When your Ruby on Rails project is getting bigger your test suite as well. You need to test more of your business logic and sometimes you will use other gems that can help you with that. Most of the time you may need something like database_cleaner, capybara for feature tests or rspec-sidekiq to test your workers.

RSpec, Ruby

Adding new gems needed for testing often requires changes in RSpec configuration. You add a new line of config here and there in the spec_helper.rb or rails_helper.rb file and suddenly you have huge and hard to understand config file for RSpec.

I will show you how I organize my RSpec configuration directory structure to easily add or modify the RSpec configuration in a clean way.

Prepare RSpec config directory structure

I keep all of my configuration code related to RSpec in directory spec/support/config. You can create it.

Next step is to ensure the RSpec will read files from the config directory. In order to do it please ensure you have below line in your spec/rails_helper.rb file.

Dir[Rails.root.join('spec/support/**/*.rb')].each { |f| require f }

By default, it is commented out so please uncomment it.

Separate config files for different testing gems

Here I will show you examples of popular gems and how to keep their configuration clean. A few examples are on the video and many more code examples are in this article.

Configuration for Database Cleaner

For database_cleaner gem you can just create config file spec/support/config/database_cleaner.rb:

# spec/support/config/database_cleaner.rb
require 'database_cleaner'

RSpec.configure do |config|
  config.before(:suite) do
    DatabaseCleaner.strategy = :deletion

  config.around(:each) do |example|
    DatabaseCleaner.cleaning do

Configuration for Capybara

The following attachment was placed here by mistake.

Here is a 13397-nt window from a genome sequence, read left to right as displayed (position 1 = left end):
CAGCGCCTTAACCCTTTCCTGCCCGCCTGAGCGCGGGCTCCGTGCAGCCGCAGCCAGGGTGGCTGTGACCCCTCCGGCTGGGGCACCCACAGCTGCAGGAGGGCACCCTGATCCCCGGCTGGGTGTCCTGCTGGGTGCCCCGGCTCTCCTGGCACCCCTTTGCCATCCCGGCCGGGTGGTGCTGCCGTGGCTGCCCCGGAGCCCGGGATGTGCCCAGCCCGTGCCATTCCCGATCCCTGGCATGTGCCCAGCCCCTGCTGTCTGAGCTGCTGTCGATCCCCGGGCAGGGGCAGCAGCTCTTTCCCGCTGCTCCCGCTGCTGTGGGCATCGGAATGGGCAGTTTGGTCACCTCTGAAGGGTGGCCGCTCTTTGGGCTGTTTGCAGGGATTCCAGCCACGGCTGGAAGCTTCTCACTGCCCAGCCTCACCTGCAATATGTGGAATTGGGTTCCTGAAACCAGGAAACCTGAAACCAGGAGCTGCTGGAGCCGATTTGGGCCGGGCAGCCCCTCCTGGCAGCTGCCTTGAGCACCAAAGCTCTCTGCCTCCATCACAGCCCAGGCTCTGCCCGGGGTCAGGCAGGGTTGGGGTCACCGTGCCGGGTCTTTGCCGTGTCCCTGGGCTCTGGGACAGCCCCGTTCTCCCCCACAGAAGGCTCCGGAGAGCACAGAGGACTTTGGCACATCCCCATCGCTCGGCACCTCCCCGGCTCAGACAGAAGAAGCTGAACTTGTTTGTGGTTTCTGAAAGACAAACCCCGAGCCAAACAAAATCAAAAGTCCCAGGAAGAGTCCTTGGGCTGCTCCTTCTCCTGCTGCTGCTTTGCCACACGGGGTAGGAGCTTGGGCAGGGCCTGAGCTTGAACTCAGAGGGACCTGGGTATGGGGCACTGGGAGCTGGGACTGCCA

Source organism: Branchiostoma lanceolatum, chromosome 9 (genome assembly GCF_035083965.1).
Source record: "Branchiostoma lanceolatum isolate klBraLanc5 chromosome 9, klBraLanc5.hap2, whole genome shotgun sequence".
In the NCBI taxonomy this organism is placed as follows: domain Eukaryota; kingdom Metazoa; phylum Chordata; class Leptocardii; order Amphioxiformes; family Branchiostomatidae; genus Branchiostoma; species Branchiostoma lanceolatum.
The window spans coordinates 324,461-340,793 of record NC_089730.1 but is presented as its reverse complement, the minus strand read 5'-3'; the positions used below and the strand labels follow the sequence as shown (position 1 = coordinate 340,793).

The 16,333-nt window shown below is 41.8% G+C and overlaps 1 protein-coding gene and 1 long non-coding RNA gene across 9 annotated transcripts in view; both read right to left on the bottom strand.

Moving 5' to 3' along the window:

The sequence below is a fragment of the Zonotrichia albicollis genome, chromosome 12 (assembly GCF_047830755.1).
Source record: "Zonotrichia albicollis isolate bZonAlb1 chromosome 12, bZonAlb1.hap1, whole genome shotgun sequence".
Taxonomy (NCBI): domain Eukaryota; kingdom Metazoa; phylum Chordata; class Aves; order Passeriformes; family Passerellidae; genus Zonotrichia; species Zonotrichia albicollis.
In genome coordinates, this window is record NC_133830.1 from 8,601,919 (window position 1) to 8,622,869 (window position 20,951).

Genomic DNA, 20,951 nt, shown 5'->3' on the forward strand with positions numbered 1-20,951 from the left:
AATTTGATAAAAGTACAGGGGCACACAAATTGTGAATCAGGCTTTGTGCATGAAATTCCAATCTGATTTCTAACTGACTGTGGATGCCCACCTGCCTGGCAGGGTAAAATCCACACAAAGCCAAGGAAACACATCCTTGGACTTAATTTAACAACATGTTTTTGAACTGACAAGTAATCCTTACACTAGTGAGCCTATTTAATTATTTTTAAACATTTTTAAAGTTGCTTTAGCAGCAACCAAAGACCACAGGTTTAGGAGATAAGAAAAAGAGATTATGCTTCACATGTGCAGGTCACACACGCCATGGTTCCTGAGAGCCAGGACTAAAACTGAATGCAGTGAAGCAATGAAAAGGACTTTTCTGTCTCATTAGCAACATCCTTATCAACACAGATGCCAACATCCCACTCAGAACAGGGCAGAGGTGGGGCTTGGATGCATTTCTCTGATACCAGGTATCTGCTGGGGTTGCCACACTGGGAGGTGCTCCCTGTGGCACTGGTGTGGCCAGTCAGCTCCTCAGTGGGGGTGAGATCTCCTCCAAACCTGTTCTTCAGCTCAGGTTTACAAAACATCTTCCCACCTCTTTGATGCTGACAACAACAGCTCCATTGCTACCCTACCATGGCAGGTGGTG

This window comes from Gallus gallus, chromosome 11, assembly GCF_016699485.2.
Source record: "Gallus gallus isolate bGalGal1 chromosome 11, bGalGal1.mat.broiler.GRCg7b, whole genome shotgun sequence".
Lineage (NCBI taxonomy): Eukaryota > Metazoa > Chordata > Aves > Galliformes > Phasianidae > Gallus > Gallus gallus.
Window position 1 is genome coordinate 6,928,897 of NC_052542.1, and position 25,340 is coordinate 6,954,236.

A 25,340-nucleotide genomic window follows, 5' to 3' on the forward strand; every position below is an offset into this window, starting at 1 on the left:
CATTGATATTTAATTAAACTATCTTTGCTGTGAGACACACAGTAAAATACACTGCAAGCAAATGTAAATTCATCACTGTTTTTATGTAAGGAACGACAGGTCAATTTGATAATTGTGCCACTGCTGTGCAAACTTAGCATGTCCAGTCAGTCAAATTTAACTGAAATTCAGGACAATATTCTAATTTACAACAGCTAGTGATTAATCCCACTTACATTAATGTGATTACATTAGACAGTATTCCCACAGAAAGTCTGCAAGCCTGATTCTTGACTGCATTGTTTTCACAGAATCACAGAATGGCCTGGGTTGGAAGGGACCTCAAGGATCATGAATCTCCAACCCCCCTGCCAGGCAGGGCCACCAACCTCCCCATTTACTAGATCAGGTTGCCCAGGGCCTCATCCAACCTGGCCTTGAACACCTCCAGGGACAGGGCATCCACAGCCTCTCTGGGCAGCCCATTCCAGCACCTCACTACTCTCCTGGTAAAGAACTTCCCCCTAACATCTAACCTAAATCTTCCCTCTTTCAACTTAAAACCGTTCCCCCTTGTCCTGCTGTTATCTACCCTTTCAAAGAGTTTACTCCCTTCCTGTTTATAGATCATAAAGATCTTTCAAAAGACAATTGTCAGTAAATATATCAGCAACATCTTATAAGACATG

Here is my configuration of Capybara placed at spec/support/config/capybara.rb.

# spec/support/config/capybara.rb
require 'capybara/rspec'

JS_DRIVER = :selenium_chrome_headless

Capybara.default_driver = :rack_test
Capybara.javascript_driver = JS_DRIVER
Capybara.default_max_wait_time = DEFAULT_MAX_WAIT_TIME

RSpec.configure do |config|
  config.before(:each) do |example|
    Capybara.current_driver = JS_DRIVER if example.metadata[:js]
    Capybara.current_driver = :selenium if example.metadata[:selenium]
    Capybara.current_driver = :selenium_chrome if example.metadata[:selenium_chrome]

    Capybara.default_max_wait_time = example.metadata[:max_wait_time] if example.metadata[:max_wait_time]

  config.after(:each) do |example|
    Capybara.use_default_driver if example.metadata[:js] || example.metadata[:selenium]
    Capybara.default_max_wait_time = DEFAULT_MAX_WAIT_TIME if example.metadata[:max_wait_time]

I have a few custom things here like easy option to switch between different browsers executing my tests by just adding tag like :selenium_chrome to test:

# spec/features/example_feature_spec.rb
it 'something', :selenium_chrome do
  visit '/'
  expect(page).to have_content 'Welcome'

You can learn more how to configure Capybara with Chrome headless here.

Configuration for Sidekiq

I like keep my Sidekiq configuration with other useful Sidekiq related gems in one place spec/support/config/sidekiq.rb:

# spec/support/config/sidekiq.rb
require 'rspec-sidekiq'
require 'sidekiq/testing'
require 'sidekiq_unique_jobs/testing'

RSpec.configure do |config|
  config.before(:each) do

    # https://github.com/mperham/sidekiq/wiki/Testing#testing-worker-queueing-fake
    if RSpec.current_example.metadata[:sidekiq_fake]

    # https://github.com/mperham/sidekiq/wiki/Testing#testing-workers-inline
    if RSpec.current_example.metadata[:sidekiq_inline]

  config.after(:each) do
    if RSpec.current_example.metadata[:sidekiq_fake] || RSpec.current_example.metadata[:sidekiq_inline]

RSpec::Sidekiq.configure do |config|
  config.warn_when_jobs_not_processed_by_sidekiq = false

I use gems like sidekiq-unique-jobs and rspec-sidekiq. Here you can read more about Sidekiq testing configuration.

Configuration for FactoryBot (known as FactoryGirl)

FactoryBot config file for Ruby on Rails can be isolated at spec/support/config/factory_bot.rb:

# spec/support/config/factory_bot.rb
RSpec.configure do |config|
  config.include FactoryBot::Syntax::Methods

Configuration for JSON Spec

If you have API endpoints in your application you may like the json_spec gem that can help you test JSON responses. Here is my config at spec/support/config/json_spec.rb